Skip to main contentU.S. National Library of MedicineU.S. National Library of Medicine

Profiles in Science
Pinterest badge Follow Profiles in Science on Pinterest!

The William Osler Papers

Letter from R. H. Urwick to William Osler pdf (1,687,800 Bytes) transcript of pdf
Letter from R. H. Urwick to William Osler
In June 1910, wishing to establish a tuberculosis prevention program in Oxfordshire, Osler sent a circular letter to all the local branches of Britain's National Association for the Prevention of Tuberculosis, asking about their activities and experiences. He received a number of replies, including this one, which provides one group's experience with the effort and their main concerns.
R. H. Urwick
Item is handwritten.
Number of Image Pages:
6 (1,687,800 Bytes)
1910-06-09 (June 9, 1910)
Urwick, R. H.
[Osler, William]
Original Repository: Alan Mason Chesney Medical Archives. William Osler Collection
This item is in the public domain. It may be used without permission.
Medical Subject Headings (MeSH):
Exhibit Category:
Sir William: Regius Professor at Oxford, 1905-1919
Unique Identifier:
Document Type:
Letters (correspondence)
Physical Condition:
Jun 9 1910
Dear Sir,
You will see from the enclosed leaflet the main objects with which this association was formed last year. At present the organization consists of President, Vice Presidents and General Committees. Chosen so far from the point of view of gathering in the whole county and as much money as possible. The working Executive Committee consists of people who have been instrumental in starting the association. The main point of the organization in the county is, I think, the formation of small local committees to take over the management of districts within the county such districts consisting wherever possible of the existing local districts, far example in this
county, the Ellemere[?] rural district, Ludlow rural D. Wellington Road, etc. In cases where it is considered that such districts are too large, they have been divided. The duties of such local committees have been said to be
1) to collect subscriptions (especially the small ones)
2) to assist in the selection of cases for the sanitorium treatment
3) to assist in the after-care of such cases
4) to assist in the help of their homes of those unfit for sanitarium treatment
5) generally to carry out the objects of the association.
Great stress has been laid when the necessity of working through those who know and are known by the people as being the most likely of getting hold of the patients early and for the same reason, stress has been laid on the sanitarium being built in
the county and for the county only. The difficulty of persuading early cases to go off to a distant sanitorium about which they know nothing is one which is very great and which we hope to get over in this way -- by encouraging this my poor to give something even one or two pence toward their own sanitorium.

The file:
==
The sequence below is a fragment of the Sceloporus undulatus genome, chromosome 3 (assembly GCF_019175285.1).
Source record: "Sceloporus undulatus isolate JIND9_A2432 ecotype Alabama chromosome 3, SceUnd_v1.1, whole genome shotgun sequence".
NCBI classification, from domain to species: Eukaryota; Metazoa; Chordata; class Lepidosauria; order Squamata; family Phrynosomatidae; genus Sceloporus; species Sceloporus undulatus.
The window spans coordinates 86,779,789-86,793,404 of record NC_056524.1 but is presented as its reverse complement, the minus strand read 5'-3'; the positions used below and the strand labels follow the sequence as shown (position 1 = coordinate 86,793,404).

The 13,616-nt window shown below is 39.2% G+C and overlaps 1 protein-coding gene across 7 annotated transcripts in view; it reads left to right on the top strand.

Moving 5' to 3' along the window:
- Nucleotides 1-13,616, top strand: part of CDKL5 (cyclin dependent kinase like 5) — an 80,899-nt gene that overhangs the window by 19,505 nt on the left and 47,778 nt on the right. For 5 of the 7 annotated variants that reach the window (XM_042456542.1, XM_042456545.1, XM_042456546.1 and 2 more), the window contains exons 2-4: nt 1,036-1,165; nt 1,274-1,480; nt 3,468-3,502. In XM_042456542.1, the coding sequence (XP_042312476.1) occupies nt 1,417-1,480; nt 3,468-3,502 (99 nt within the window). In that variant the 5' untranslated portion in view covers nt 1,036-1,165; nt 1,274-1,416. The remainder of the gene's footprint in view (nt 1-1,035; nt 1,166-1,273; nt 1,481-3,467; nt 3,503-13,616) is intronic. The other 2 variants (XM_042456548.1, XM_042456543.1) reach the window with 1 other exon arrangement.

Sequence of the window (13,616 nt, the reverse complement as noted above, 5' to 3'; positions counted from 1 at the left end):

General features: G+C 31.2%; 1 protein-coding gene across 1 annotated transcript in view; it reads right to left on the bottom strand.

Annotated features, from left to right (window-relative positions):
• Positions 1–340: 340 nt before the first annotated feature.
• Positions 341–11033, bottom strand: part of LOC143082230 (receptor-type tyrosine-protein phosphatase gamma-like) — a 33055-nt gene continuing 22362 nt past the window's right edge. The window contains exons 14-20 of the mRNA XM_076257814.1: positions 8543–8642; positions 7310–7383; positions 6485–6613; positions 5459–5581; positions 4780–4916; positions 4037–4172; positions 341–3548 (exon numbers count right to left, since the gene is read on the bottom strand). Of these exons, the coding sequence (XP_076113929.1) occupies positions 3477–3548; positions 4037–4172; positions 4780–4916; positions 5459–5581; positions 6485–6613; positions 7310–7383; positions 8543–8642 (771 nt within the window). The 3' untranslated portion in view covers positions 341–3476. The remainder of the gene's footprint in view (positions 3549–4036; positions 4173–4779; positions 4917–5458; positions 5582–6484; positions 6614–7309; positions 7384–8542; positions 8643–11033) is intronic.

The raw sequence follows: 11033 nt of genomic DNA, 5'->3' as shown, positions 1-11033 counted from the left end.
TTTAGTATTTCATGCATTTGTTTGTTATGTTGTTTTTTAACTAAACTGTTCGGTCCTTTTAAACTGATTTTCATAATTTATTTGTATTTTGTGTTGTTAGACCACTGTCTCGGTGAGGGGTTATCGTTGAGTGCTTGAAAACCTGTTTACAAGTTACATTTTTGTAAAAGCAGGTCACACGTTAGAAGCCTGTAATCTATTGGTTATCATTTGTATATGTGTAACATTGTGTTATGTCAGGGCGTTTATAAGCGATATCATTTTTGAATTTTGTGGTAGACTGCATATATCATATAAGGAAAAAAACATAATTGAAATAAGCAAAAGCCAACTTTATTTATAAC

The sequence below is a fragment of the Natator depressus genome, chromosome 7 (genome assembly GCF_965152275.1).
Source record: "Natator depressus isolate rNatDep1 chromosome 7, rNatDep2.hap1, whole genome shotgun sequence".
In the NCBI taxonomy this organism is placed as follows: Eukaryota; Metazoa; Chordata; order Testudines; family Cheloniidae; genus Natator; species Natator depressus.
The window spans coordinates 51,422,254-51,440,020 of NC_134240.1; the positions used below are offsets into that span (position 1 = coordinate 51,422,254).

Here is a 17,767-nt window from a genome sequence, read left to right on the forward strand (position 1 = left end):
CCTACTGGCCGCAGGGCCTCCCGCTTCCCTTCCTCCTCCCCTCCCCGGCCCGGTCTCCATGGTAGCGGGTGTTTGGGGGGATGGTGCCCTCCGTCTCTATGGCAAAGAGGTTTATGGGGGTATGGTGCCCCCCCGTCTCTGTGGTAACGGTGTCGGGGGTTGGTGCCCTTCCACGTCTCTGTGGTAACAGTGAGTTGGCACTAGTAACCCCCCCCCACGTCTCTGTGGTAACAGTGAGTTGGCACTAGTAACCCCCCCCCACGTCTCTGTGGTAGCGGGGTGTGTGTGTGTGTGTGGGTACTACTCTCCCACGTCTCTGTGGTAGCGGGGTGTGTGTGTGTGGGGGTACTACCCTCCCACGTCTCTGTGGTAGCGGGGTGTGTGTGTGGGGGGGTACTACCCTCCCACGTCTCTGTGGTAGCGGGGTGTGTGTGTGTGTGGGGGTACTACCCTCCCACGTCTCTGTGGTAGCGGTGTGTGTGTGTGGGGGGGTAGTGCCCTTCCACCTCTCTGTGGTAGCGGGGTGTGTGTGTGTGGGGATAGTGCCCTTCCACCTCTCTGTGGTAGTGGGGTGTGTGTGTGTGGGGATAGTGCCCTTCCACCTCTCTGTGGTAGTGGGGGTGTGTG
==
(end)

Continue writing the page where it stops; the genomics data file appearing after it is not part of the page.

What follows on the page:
There are no actual rules and regulations made at front as regard admittance and maintenance but I think I can find out the feelings of the committee on several points.
1) There will be no letters of recommendation -- such systems causing delay in admittance and trouble in choosing the correct cases.
2) All patients will be expected to pay what they or their friends can afford towards their maintenance up to the full sum -- estimated at 20 to 25 shillings[?] per week.
This gives us the chance of helping the class of poor clerks and higher shop people who at present are badly off. No difference will be made in the treatment or accomodation.
3) The cases for admittance to the sanitorium will have to appear before a central medical board which will meet on convenient dates. (once a week or fortnightly) and will have to be men from local communities in which the local medical men will serve.
In the county especially is very difficult for local medical men to decide upon the claims for admission especially from the point of view of offending their own favorite patients who work to get dependents admitted. We hope by means of this central medical board to get over this.
4) The question of reserving beds for certain districts or private members has been raised but I think will fall through owing to the obvious disadvantages. People working to endow a bed will only have the privilege of giving it their name.
5) Medical staff: we shall have a resident medical man with a salary of 200-250 pounds and the central medical board: some one or more of whom will be visiting medical officers or committees. On this point I should be glad of your opinion as to the best plan. It is difficult to avoid either multiplying the medical committee men at the at the sanitrorium and getting no settled scheme of treatment, or giving offense to famous medical men in the county. My own opinion leans toward
1. Consulting or visiting man and then the medical board behind him.
I am afraid that this not a very clear description of our organization. The points which the committee
consider the most important are the part that it is a county association and then local committees all working under the central committee but as free a hand as possible. All payments are made from the central committee and all subscriptions paid to the central fund: a good deal of discretion will be left to the local secretaries to disburse funds.
The work in people's own homes will consist of erecting shelters, where possible, suggesting alterations in living rooms, obtaining more suitable work, etc. [ . . . ] the usual attempts at educating them in modes of cleanliness, etc.
I shall at any time be glad to give any information and shall be very glad of any suggestions.
Yours truly,
Metadata Last Modified Date:
Linked Data:
RDF/XML     JSON     JSON-LD     N3/Turtle     N-Triples